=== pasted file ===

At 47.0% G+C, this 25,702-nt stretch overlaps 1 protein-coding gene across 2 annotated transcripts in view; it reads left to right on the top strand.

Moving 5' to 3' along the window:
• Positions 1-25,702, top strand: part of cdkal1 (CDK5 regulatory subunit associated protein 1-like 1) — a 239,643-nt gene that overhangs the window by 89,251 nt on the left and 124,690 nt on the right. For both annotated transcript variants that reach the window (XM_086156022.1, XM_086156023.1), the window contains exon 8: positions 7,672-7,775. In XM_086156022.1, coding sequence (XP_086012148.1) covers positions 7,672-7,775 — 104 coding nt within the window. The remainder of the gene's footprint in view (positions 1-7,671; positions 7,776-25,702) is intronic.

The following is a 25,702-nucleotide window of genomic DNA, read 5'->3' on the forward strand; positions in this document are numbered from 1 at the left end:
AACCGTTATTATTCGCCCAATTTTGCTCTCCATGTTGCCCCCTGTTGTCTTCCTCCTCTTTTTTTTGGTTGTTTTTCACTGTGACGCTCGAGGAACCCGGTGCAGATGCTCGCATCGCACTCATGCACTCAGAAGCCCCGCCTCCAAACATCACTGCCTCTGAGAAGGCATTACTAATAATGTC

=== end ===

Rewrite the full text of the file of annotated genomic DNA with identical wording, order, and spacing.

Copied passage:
At 47.0% G+C, this 25,702-nt stretch overlaps 1 protein-coding gene across 2 annotated transcripts in view; it reads left to right on the top strand.

Moving 5' to 3' along the window:
• Positions 1-25,702, top strand: part of cdkal1 (CDK5 regulatory subunit associated protein 1-like 1) — a 239,643-nt gene that overhangs the window by 89,251 nt on the left and 124,690 nt on the right. For both annotated transcript variants that reach the window (XM_086156022.1, XM_086156023.1), the window contains exon 8: positions 7,672-7,775. In XM_086156022.1, coding sequence (XP_086012148.1) covers positions 7,672-7,775 — 104 coding nt within the window. The remainder of the gene's footprint in view (positions 1-7,671; positions 7,776-25,702) is intronic.

The following is a 25,702-nucleotide window of genomic DNA, read 5'->3' on the forward strand; positions in this document are numbered from 1 at the left end:
AACCGTTATTATTCGCCCAATTTTGCTCTCCATGTTGCCCCCTGTTGTCTTCCTCCTCTTTTTTTTGGTTGTTTTTCACTGTGACGCTCGAGGAACCCGGTGCAGATGCTCGCATCGCACTCATGCACTCAGAAGCCCCGCCTCCAAACATCACTGCCTCTGAGAAGGCATTACTAATAATGTC